Roybal et al. further documented the function of a CAR-like synNotch receptor to control the transcription of an authentic CAR, thus utilizing combinatorial antigen recognition to spatially control CAR T cell function . To this end, they constructed synNotch receptors bearing a single-chain variable fragment (scFv), specific for either CD19 or GFP, as well as to Gal4-VP64 or TetR-VP64 which are transcriptional effector domains necessary to induce CAR expression. In this manner, a T cell would only be activated when both the synNotch-ligand and the CAR-ligand were simultaneously expressed on a target cell (Figure 1B). Unlike the iCAR and CAR/CCR strategy, the synNotch/CAR signaling circuit works orthogonally and independently from other intracellular signaling pathways (Figure 1A, B). However, the need for receptor cleavage and transcriptional induction create certain vulnerabilities. For instance, there is a dose/response relationship between ligand concentration and receptor activation (some extracellular domains can display poor inducibility). As such, the induction lag time, level and duration of CAR expression may limit T cell efficacy. Depending on the type of extracellular recognition domain, the synNotch receptor may display variable baseline activity, raising concerns about the system’s specificity. Finally, while the use of synthetic transcriptional activators may indeed be orthogonal, the use of natural transcription factors may not be as potent or specific for CAR induction.
When primary CD4+ or CD8+ T cells engineered with an α-GFP-synNotch switch controlling CD19 CAR/luciferase expression were injected into mice bearing single- or dual- antigen CD19+ K562 myelogenous leukemia tumors (on either flank), the CAR/luciferase signal was strongest in the CD19+GFP+ tumor. However, a less intense but increasing luciferase signal was also found in CD19+GFP− tumors, possibly due to migration of activated CAR T cells from one tumor (dual-antigen) to the other (single-antigen) . The kinetics of the ON-switch were thus critical in determining tumor selectivity and protection of normal tissues. The induction of CAR expression by synNotch-ligand binding would need to be fast enough to engage the tumor while T cells still localized to it. This would then be followed by decayed CAR expression, timely enough to spare healthy tissues expressing CAR target-antigen. In Jurkat T cells, the effective half-time for T cell activation was ~13h and the half-time for CAR expression decay was ~8h. In a subcutaneous two-tumor mouse model using K562 cells as targets, synNotch/CAR-engineered T cells eradicated CD19+GFP+ tumors and not CD19+GFP− tumors . However, the potential toxicity towards a normal tissue remains to be determined.
In principle, the use of synthetic Notch receptor systems has the potential of integrating multiple extracellular inputs, engineer cell signaling cascades and form cellular behavioral patterns in space and time by simply co-expressing multiple synNotch receptors ‘in-line’. This could provide novel opportunities in developmental biology and regenerative medicine and could potentially direct cellular differentiation in vitro. Furthermore the ability of synNotch receptor constructs to integrate defined combinatorial environmental cues can be utilized to study specific cell-cell interactions, including the tumor microenvironment. This possibility may however be curtailed by a necessitated multiplicity of chimeric receptors and synthetic transcriptional regulators, previously shown to be immunogenic in non-human primates .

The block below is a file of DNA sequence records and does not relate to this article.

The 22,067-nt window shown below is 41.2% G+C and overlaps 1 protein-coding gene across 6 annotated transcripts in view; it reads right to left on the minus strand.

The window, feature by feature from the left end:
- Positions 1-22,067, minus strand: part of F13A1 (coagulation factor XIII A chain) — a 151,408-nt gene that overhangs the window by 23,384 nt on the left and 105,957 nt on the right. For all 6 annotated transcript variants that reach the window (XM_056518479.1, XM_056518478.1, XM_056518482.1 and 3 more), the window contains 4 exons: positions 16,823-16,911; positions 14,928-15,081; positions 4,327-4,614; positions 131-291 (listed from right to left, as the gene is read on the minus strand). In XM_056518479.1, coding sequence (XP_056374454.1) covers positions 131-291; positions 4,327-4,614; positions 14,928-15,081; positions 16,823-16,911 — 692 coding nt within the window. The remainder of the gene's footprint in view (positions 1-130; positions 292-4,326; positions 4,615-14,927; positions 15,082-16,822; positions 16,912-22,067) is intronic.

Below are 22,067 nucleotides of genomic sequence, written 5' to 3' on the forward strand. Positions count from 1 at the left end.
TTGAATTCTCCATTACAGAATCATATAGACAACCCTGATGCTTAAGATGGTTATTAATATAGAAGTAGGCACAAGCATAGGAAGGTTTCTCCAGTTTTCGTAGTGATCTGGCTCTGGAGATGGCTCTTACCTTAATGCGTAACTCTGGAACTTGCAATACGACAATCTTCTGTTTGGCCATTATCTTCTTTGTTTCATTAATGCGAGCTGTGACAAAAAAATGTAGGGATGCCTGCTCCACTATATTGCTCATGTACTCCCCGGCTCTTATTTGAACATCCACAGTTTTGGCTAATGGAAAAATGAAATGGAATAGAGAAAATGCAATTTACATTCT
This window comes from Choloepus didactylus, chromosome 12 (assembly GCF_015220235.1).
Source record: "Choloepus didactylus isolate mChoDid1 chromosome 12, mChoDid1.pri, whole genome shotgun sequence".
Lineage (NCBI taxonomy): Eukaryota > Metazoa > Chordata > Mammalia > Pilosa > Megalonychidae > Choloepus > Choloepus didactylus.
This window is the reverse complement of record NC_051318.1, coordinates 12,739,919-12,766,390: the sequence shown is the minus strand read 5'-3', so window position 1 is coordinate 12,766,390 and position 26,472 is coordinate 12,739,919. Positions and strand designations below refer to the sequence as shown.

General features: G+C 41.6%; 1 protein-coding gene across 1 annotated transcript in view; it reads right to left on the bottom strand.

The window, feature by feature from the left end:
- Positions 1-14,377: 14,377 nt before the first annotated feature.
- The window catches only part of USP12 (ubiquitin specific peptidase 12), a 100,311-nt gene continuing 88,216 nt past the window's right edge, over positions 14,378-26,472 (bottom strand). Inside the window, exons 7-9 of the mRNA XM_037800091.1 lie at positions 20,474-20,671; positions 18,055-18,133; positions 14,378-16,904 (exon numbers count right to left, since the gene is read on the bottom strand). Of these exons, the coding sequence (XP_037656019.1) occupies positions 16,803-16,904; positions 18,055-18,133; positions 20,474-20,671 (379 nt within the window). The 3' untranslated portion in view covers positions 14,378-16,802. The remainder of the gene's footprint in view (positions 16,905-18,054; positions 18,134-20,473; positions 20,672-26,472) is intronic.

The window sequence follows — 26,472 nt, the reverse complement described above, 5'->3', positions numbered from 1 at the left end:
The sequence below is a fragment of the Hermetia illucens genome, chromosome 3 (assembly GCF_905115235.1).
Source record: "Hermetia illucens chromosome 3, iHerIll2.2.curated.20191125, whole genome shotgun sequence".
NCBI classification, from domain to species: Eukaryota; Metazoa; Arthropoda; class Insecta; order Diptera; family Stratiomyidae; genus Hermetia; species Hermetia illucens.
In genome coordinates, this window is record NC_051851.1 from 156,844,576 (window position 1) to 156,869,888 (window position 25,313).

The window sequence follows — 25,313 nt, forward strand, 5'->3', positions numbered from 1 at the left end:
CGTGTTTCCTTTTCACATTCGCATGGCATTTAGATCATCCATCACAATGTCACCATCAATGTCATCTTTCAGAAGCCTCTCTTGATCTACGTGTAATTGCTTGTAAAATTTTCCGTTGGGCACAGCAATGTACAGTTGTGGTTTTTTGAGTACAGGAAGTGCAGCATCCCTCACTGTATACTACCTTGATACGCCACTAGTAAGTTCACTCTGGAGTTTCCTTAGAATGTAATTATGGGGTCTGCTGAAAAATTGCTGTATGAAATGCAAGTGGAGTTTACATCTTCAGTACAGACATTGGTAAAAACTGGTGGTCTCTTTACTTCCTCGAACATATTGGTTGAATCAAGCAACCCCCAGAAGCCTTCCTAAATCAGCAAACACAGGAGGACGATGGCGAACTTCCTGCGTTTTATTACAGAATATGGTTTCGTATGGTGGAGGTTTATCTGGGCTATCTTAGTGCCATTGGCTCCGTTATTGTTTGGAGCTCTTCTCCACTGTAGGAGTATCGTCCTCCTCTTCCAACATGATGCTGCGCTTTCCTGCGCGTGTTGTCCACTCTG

Thus, while Wendell Lim’s reports elegantly demonstrate scFv-dependent control of cellular behavior in response to pre-specified extracellular input and orthogonal CAR induction, the translational potential of this strategy remains uncertain. Addressing the concerns regarding strength, duration and specificity of the synNotch system in more stringent and clinically relevant tumor models should be contemplated. Further quantitative studies of CAR expression kinetics and CAR-T cell migration and function will be needed to clarify the system’s clinical applicability. The definition of ‘safe distances’ shielding healthy tissues from off-tumor/on-target toxicity also remain to be explored. Importantly, the use of multiple non-human transcriptional regulators (Gal4, tTA) also raises immunogenicity concerns, and the alternative use of fully human regulatory proteins may undermine orthogonal signaling properties. Evolution itself has not resolved these challenges outside of a handful of receptors. Nonetheless, these powerful studies have at the very least, described a versatile tool for the study of CAR specificity and potency.